• The document is autosaved when you first create the document and edit it.
  • The document is periodically autosaved as you continue to edit the document.
  • On iOS devices and iCloud.com, the document is autosaved when you close the document or close the app.
  • On Macs, the document is autosaved when you close the document, but only if you opened the document from iCloud or manually saved it to iCloud.

Who on Earth thinks like this?

Google and the Future

The Guardian reports on what Google and Ray Kurzweil are doing —

Google will know the answer to your question before you have asked it, he says. It will have read every email you’ve ever written, every document, every idle thought you’ve ever tapped into a search-engine box. It will know you better than your intimate partner does. Better, perhaps, than even yourself.

I ask, why would I want that?
Answer, I certainly don’t want that at all. I find that terrifying.

OS X Yosemite Phones Home

By now, the reported kerfuffle is on many sites.

Wired has a decent, if incomplete, story but it does identify how to fix your OS X 10.10 Yosemite install from phoning home on Spotlight searches.

Luckily, Yosemite’s search-snooping can be switched off in seconds. In Mac OS X’s System Preferences, the functions can be found under “Spotlight” and then “Search Results.” From there you need to disable “Spotlight Suggestions,” “Bookmarks and History,” and “Bing Web Searches.” If you use Safari you will then need to disable the same “Spotlight Suggestions” function in the browser (under “Preferences” and then “Search”) to avoid having terms you type into its address bar shared with Apple by default too.

TheVerge does a bit better with the phrase ‘shared with Apple’.

From Apple’s statement —

… For Spotlight Suggestions we minimize the amount of information sent to Apple. Apple doesn’t retain IP addresses from users’ devices. Spotlight blurs the location on the device so it never sends an exact location to Apple. Spotlight doesn’t use a persistent identifier, so a user’s search history can’t be created by Apple or anyone else. Apple devices only use a temporary anonymous session ID for a 15-minute period before the ID is discarded.
We also worked closely with Microsoft to protect our users’ privacy. Apple forwards only commonly searched terms and only city-level location information to Bing. Microsoft does not store search queries or receive users’ IP addresses.

Here is Apple’s support page on Spotlight.

From my point of view there are still some problems here.

  1. You have to opt-out rather than opt-in. This isn’t how privacy should be handled. Apple goofed.
  2. Opting out requires multiple changes to System Preferences —> Spotlight —> Search Results as well as changes to Safari Preferences —> Search.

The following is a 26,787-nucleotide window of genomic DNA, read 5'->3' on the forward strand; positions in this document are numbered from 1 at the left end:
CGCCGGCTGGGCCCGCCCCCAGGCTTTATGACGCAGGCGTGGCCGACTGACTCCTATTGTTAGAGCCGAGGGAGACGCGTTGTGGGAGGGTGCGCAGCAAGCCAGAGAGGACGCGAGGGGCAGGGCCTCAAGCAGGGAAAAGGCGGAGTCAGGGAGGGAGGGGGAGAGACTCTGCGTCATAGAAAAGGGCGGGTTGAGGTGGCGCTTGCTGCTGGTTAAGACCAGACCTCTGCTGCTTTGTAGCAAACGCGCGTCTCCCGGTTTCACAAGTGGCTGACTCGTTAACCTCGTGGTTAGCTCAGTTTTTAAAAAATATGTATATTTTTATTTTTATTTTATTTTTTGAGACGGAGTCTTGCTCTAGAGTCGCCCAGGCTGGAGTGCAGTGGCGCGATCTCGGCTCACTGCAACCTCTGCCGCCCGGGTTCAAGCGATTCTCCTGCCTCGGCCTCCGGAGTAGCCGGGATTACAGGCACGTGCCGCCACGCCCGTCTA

3. How does one vendor, Apple, have such a trustworthy ‘trust relationship’ with Microsoft that it knows Microsoft’s behavior? And over time? How would Apple know if Microsoft’s implementation or behavior changed?

If you want a python script to make the changes to your system fix-macosx.com has the answer.

[Update, Oct. 31st, 2014] Tidbits has a very good article here by Rich Mogull.

My Take on AppleCare

I’ve tailored my purchase of AppleCare to my computer lifestyle over the past 14 years. Perhaps your current situation will match one of the paragraphs below.

When I started out with Apple computers I used AppleCare on all the computers I bought from Apple. That was because I had no experience with Apple hardware and I wanted protection under those circumstances. For me, this period lasted about 4 years, or 2 MacBook Pros.

Then when I bought my kids a white MacBook I bought AppleCare again, and for my laptop since I was commuting by train a lot. My assumption was that commuting would cause more wear and tear. My kids handled their white MacBook well and it died long after AppleCare expired.

I still have a laptop, but since I’m not commuting as much I have opted out of AppleCare. I haven’t bought AppleCare for any of my last 3 computers, and I’m still OK, knock on wood.

But then I’m very familiar with computers and I’m not afraid to go to iFixIt and take my casing off to replace RAM or the SSD which I have done. No big deal. Replacing RAM or the SSD extends the life of the unit. Sometimes doing this may break the warranty too, I think, but I don’t care.

I will note that AppleCare does run out and Apple Computers seem to last longer than AppleCare does. If AppleCare lasted 5 years I think it might be a no-brainer.